In an article on August 27 in The New York Times titled “China’s Discreet Hold on Pakistan’s Northern Borderlands” and a subsequent rejoinder published on September 9, Selig Harrison paints an astoundingly imaginative picture of Gilgit-Baltistan. He claims that this region is witnessing a creeping Chinese occupation at the hands of 7,000-11,000 soldiers of the People’s Liberation Army, as well as a simmering local rebellion against Chinese and Pakistani control. Here are the facts.
Gilgit-Baltistan is a Pakistan-governed territory bordering China, and is internationally considered as part of disputed Kashmir. In the 1970s, Chinese labourers and engineers had worked with Pakistan’s Frontier Works Organization to build the Karakoram Highway (KKH) – a high-mountain road that connects China, Gilgit-Baltistan and Pakistan. Like the rest of Pakistan, Gilgit-Baltistan has recently suffered severe devastation as a result of natural disasters, and the KKH has been damaged at many points. The Chinese, who had already been working on expanding the KKH over the last few years, are now active in repairing and rebuilding the road. This work is being undertaken by the China Road and Bridge Corporation.
The Times’ article portrays this construction activity as a military manoeuvre by the Chinese army, even suggesting that tunnels created as part of a proposed gas pipeline in the region can be used for storing missiles. This is an exercise in sheer myth-making, and both the Chinese and Pakistani governments have issued statements to this effect. Perpetuating such fear-mongering narratives is particularly deplorable at a time when Pakistan is faced with the worst natural disaster in its history, with over twenty million people in urgent need of humanitarian relief. As if the reductive image of a nuclear-armed Pakistan in the throes of Taliban militancy is not enough of an impediment to the flow of aid, Mr Harrison now adds “de facto Chinese control” of Gilgit-Baltistan to the mix and openly suggests that Pakistan cannot be a trusted US ally under these circumstances.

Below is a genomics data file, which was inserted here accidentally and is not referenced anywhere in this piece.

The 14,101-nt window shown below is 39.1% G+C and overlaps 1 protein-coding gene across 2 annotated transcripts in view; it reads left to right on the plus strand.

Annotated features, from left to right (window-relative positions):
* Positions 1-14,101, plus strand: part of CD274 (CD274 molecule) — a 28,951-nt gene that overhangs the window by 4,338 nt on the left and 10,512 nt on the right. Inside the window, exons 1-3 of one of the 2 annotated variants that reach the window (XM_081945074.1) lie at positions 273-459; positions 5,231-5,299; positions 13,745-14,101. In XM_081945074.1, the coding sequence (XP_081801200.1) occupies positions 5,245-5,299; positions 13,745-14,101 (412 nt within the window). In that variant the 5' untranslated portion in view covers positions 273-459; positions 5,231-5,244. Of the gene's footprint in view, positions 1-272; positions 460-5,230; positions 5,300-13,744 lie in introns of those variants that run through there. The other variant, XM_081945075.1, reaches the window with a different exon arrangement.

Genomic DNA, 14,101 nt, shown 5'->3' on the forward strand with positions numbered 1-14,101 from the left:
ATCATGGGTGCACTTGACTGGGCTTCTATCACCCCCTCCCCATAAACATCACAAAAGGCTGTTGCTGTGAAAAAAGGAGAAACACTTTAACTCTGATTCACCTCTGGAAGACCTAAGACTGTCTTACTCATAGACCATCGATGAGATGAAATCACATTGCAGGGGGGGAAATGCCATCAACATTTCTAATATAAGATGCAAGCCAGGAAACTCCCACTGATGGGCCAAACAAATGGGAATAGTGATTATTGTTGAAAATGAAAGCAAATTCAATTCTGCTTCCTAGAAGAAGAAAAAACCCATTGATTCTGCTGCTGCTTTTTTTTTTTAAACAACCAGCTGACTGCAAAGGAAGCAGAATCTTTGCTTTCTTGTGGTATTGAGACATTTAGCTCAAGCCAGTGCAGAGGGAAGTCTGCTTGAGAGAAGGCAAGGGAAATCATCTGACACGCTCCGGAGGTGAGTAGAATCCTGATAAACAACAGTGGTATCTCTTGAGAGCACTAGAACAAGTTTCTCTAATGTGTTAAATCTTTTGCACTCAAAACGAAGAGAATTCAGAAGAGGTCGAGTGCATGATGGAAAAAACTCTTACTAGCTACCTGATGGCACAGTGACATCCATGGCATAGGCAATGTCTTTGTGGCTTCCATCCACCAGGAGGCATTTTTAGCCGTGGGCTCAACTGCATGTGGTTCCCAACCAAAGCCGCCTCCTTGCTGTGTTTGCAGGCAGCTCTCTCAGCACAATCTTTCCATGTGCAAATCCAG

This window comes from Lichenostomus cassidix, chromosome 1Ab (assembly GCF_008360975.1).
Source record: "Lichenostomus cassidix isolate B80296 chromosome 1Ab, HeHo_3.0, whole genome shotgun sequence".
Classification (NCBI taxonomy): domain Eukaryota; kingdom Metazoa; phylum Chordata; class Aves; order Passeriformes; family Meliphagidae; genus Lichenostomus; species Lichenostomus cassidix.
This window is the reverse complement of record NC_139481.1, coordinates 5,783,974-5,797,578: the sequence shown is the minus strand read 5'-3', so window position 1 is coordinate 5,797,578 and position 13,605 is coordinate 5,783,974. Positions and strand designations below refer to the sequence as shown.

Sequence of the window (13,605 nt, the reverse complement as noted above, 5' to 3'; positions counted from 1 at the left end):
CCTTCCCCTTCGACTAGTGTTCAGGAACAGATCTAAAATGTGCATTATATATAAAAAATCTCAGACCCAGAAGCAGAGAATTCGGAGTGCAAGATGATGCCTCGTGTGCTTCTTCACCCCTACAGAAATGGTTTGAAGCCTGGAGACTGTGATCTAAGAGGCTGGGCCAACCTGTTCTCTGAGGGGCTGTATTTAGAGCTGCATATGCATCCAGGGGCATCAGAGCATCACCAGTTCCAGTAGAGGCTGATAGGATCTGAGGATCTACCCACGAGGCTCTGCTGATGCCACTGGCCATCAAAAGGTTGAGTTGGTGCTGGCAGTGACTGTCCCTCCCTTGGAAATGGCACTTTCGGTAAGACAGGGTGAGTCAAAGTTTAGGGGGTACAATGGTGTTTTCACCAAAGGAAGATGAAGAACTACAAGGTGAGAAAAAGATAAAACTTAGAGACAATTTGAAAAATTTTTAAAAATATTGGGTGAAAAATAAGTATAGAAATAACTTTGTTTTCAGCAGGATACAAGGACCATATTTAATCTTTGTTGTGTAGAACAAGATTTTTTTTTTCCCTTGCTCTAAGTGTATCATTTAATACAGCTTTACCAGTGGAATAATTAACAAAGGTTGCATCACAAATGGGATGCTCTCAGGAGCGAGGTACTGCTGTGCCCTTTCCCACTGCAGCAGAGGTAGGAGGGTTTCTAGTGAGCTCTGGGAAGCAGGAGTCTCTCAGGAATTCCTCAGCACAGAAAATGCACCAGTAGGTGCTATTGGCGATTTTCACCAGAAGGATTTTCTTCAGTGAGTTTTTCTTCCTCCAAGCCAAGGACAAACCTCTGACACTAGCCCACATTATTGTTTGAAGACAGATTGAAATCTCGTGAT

His assertion that local activists are revolting against an imaginary PLA presence is equally misguided. Activists in Gilgit-Baltistan have in fact reprimanded the Pakistani government for not involving the Chinese earlier in relief work, due to the latter’s stronger technical competency. More generally, ordinary people in Gilgit-Baltistan respect the Chinese labourers for their efforts, and favour stronger economic ties with China.
Perhaps most shocking is Mr Harrison’s critique of Pakistani policies in the territories of Kashmir it governs, as compared to his praise for supposedly democratic elections and free media in Indian-ruled Kashmir. While Pakistan undoubtedly suppresses the parts of Kashmir under its control – and local activists rightly contest this suppression – there is simply no comparison between the state of militarisation and misery in Indian Kashmir compared to its Pakistani counterpart. The writer fails to mention the brutalities of the 500,000 Indian soldiers that occupy Indian-ruled Kashmir, and the incidents of rape, disappearances, civilian killings, and Abu-Ghraib style parading of naked Kashmiris that have occurred there in the recent past. He also fails to mention that the PPP government in Pakistan passed the Gilgit-Baltistan Empowerment and Self-Governance Order last year, which introduced several positive reforms in Gilgit-Baltistan such as the establishment of an elected local assembly as well as a public service commission.
If Mr Harrison were to visit Gilgit-Baltistan, he would surely be disappointed in the extent to which the realities on the ground contradict his views. He would also be surprised at the perceptiveness of local activists, on whose behalf he so strongly speaks. They have no trouble seeing the obvious – that the Times article is motivated by a sense of competitiveness against China, instead of a real concern with the political conditions in Kashmir. It is such disingenuous reporting that makes Pakistanis suspicious of American interests, which in turn affects their views on the US and hinders the possibilities of further US-Pakistan collaboration
The writer Nosheen Ali is a development sociologist, and a visiting scholar in the Center for South Asia Studies at University of California, Berkeley. firstname.lastname@example.org
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